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NGA Economic Update: Metrics to Watch

Katy Devlin presents at NGA Glass Conference

Katy Devlin, content director for the National Glass Association, presented “10 Industry Metrics You Should Be Watching” as part of the Thirsty Thursday series of webinars. Devlin’s presentation, originally given at NGA Glass Conference: Isle of Palms | Charleston 2024, provides a comprehensive look at the economic trends shaping the glass and fenestration industries.

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Quick takeaways

Inflation “pinch” to fade further, and rate-cuts unlikely until latter half of 2024

Inflation has been a major headwind in the last two years, peaking at 9.1% in June of 2022. Since then, it has come down, and decreased throughout 2023, says Devlin.

Interest rates bottomed out during the pandemic, then saw “precipitous” increases in 2022 and into 2023, explains Devlin. The rates plateaued at a 22-year high in 2023. Jerome Powell, chairman of the Board of Governors of the Federal Reserve System, has said they are unlikely to cut rates in March 2024, reports Devlin, but has signaled the likelihood of three, quarter-point rate cuts in the coming year, likely in the latter half.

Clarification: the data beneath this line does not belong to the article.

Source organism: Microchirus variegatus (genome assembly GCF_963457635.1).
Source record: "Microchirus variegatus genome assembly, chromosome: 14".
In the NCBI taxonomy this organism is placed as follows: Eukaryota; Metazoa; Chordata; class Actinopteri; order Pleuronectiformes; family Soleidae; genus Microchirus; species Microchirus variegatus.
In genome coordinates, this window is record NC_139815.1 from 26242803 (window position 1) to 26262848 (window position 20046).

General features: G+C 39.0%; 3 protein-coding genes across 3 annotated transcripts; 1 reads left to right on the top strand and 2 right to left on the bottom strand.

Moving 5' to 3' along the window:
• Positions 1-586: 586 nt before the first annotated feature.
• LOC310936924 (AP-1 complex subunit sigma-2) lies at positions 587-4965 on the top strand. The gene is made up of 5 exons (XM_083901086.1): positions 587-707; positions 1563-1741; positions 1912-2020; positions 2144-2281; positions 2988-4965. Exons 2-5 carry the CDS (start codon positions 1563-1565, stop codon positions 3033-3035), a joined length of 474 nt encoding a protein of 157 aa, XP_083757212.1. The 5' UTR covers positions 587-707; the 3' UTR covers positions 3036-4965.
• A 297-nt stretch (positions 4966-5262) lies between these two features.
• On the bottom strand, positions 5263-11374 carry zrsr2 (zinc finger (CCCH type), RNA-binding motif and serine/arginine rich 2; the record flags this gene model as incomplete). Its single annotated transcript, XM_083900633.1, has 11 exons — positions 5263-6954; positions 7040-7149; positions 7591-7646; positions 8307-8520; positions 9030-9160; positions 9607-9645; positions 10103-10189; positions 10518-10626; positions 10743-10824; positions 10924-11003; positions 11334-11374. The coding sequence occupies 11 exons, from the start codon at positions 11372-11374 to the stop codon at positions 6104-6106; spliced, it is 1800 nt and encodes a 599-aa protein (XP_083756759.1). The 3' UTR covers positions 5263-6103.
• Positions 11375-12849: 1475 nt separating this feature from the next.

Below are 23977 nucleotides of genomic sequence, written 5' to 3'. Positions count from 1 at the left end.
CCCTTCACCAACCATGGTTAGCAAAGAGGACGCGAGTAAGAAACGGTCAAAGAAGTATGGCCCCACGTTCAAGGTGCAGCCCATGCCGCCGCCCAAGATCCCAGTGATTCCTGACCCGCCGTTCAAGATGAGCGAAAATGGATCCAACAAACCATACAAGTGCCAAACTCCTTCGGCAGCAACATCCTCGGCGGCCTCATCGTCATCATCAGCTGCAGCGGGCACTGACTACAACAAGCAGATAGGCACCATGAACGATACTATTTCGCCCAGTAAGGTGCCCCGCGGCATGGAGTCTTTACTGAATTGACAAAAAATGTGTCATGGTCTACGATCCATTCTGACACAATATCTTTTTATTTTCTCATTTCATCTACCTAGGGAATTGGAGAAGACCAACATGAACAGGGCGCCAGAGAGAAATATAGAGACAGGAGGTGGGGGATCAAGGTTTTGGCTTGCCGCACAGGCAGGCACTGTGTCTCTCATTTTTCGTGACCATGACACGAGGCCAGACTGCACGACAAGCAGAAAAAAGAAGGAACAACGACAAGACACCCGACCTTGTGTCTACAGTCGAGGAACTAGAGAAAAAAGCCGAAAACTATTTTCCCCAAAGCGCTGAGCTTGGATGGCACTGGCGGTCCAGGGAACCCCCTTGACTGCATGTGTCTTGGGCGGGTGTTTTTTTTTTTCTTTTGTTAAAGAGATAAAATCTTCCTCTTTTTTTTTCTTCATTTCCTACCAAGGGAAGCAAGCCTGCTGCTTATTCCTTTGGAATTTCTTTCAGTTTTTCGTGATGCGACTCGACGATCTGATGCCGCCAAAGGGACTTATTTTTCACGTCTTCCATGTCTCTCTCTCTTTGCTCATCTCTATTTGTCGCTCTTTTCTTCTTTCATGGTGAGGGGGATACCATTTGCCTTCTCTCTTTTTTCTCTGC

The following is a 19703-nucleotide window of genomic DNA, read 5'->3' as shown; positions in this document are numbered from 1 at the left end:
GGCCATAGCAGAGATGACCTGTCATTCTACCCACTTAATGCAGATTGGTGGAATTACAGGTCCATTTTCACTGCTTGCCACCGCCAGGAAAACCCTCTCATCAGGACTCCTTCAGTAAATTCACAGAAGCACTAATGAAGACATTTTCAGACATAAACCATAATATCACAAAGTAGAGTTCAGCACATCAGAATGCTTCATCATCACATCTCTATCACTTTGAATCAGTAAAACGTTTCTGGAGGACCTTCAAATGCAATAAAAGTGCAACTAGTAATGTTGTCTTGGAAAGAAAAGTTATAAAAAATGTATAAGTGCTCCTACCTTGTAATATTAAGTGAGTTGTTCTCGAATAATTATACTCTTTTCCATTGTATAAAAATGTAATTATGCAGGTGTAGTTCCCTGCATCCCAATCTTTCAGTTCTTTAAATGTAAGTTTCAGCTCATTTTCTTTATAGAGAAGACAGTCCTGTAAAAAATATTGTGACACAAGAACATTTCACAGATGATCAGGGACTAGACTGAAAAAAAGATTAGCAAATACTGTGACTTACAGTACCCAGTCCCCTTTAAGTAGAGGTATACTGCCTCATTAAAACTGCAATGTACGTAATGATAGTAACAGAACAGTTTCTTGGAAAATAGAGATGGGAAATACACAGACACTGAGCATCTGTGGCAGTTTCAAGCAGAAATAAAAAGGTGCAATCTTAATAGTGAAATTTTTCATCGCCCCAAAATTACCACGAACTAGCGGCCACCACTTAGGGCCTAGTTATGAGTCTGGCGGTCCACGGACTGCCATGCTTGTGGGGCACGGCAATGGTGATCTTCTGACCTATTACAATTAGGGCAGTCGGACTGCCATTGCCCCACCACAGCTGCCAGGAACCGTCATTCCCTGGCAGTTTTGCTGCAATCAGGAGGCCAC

Supply chain woes reemerge with Red Sea attacks

“Things have been pretty much back to normal for the better part of a year” with regards supply chain, says Devlin, after the transportation, cost and lead times snarls supply chain issues caused during the pandemic.

That relative calm ended last month with the Red Sea attacks on cargo ships, she says, which resulted in many big shipping companies choosing to travel around the continent of Africa instead of their normal routes through the Red Sea. This has resulted in increased freight costs, and will likely have “ripple effects” says Devlin, though it hasn’t affected North American ports yet.

What does have the potential to impact North American ports is the historically low water levels in the Panama Canal, Devlin reports. The Canal is relied on by three of North America’s five largest ports – any difficulties due to water levels is likely to “have a really big impact,” says Devlin, and is something to keep an eye on in future.

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